No Tears

Stephanie, Jane, Nana & Charlotte Scarborough for 90th croppedfrom left to right – Stephanie, Jane, Nana and Charlotte at Scarborough for Nana’s 90th birthday

Stephanie (Granddaughter) and I (Jane, Daughter) left the hospital that night thinking of the words “No tears. I don’t want any tears. I love you, and you”. Nana pointed her finger at us each in turn. That day she tried to get out of her bed.

“Where are you going Nana?”

“I’m going shopping.”

“What do you need to buy?”

“Stephanie needs more clothes, I’m taking her shopping.”

“But the shops close in ten minutes.”

“Well I need strawberries”, she pointed to Jane saying “You can run to the shops, go on run and get me some strawberries.”

Stephanie and I both smiled at each other as the medication took over and Nana drifted off to sleep again and we left the hospital.

We both went to our own houses and got into bed, but our instincts kicked in and I was wide awake when the phone rang. Nana’s breathing had changed. We had to get back to the hospital.

“Stephanie it’s time. We have to go back now.”

“I’m awake Mum. I’ll pick you up, I had a feeling so I went to bed in my clothes to wait.”

“No tears. I don’t want tears” rang through my head as Stephanie held Nana’s hand and I held her other hand waiting, watching every breath Nana took, each breath was taking longer and longer but when the next one came, we both gave a sigh of relief, but then it happened, the next breath never came, Nana had gone. “No tears. I don’t want tears.”

There wasn’t time for tears. Doctor’s certificate to collect, coroner to sign it off, registration of death, funeral to arrange, wake to arrange, must let friends and family know, need to contact the vicar.

“I have no time for tears. She didn’t want tears.”

The funeral was over but still “No time for tears. Nana didn’t want tears.”.

Need to sort Nana’s personal things out at the bungalow, need to get the estate agent to value, need to contact solicitor, need to find Nana’s will.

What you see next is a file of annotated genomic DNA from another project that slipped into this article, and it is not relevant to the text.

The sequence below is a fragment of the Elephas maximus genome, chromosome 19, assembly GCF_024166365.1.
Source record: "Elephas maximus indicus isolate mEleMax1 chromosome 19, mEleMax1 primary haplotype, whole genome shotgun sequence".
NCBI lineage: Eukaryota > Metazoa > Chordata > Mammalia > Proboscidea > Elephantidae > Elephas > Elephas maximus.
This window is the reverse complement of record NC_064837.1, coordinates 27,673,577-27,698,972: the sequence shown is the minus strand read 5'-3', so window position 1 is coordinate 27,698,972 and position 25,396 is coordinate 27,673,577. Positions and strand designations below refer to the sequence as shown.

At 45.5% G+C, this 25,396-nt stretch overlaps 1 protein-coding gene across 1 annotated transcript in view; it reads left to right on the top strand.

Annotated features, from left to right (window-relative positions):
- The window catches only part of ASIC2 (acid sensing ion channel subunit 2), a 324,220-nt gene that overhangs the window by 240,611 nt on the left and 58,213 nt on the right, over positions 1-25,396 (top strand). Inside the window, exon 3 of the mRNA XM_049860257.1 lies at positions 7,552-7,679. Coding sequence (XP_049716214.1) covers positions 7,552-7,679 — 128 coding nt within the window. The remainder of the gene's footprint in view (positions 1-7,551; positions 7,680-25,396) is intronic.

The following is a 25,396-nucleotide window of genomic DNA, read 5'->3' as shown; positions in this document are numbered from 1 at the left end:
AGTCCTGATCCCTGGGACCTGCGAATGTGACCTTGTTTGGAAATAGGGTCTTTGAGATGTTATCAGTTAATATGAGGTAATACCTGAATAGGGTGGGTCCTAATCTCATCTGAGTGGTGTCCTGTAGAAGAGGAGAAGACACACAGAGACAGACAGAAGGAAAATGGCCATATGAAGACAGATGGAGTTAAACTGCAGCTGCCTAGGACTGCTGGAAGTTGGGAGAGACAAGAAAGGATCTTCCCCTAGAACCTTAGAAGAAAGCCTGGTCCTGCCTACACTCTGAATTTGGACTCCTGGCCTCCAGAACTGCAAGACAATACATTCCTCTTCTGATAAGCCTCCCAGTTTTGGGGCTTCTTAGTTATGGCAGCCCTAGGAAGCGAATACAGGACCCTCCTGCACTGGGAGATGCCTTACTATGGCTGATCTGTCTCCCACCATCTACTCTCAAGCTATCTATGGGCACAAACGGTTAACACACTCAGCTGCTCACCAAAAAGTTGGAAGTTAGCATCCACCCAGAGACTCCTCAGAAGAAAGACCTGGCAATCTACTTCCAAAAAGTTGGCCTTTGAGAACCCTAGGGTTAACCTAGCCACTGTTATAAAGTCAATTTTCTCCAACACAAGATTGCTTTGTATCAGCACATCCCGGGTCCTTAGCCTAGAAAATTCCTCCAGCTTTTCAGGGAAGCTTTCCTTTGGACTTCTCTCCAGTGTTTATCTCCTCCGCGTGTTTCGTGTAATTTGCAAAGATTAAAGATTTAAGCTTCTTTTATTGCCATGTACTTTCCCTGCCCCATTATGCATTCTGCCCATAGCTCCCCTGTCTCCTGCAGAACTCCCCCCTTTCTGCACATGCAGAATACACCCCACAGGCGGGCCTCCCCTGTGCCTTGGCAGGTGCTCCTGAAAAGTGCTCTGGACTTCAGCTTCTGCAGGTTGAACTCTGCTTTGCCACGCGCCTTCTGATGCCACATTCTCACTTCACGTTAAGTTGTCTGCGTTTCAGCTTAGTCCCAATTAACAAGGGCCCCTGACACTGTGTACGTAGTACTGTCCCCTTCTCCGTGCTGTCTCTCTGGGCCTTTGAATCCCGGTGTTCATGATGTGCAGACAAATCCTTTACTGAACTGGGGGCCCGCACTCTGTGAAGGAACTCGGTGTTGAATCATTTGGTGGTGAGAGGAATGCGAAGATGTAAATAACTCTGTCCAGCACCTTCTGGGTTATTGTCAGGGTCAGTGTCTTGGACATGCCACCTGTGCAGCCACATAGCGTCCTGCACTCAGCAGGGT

“No time for tears.”

I go round to Nana’s everyday to draw the curtains or leave a light on. I see her sitting in her chair, I see Grandpa tending to his fuchsias in the garden, they are both still here but something isn’t right, it’s too quiet.

“No time for tears.”

I have to sort Nana’s clothes out. I have to go through her private things. We had never had secrets but it didn’t feel right, they were Nana’s personal things, it felt wrong, but “No tears. I don’t want tears.”.

So I began to sort through Nana’s clothes, I smell them. Nana’s smell is still on them, the sweet perfume she wore that Stephanie used to buy her still lingered. I check her pockets, there was a silver coin or two in every coat pocket so I put them all in a little pot at the side of Nana’s bed.

“No tears. I don’t want tears.” kept going through my head as I put the clothes into black bin liners ready to take to the charity shop. Hanging in the wardrobe were two of Grandpa’s suits still. Nana had never been able to get rid of all Grandpa’s things, she did her best but it was too painful for her. Stephanie and I couldn’t do it either, so the suits now hang in Stephanie’s wardrobe as they held so many memories for her.

The little knick-knacks were boxed up ready once again for the charity shop. We kept what had been so very precious to Nana and those items are now on display in our own homes, each one having some meaning or memory.

Seeing furniture being taken to the homeless, the bungalow was now looking empty and finally her bed went. I stand in the living room just looking around, I walk through the bungalow visiting each room in turn, all so empty and then it happens, I can’t hold back the tears any longer.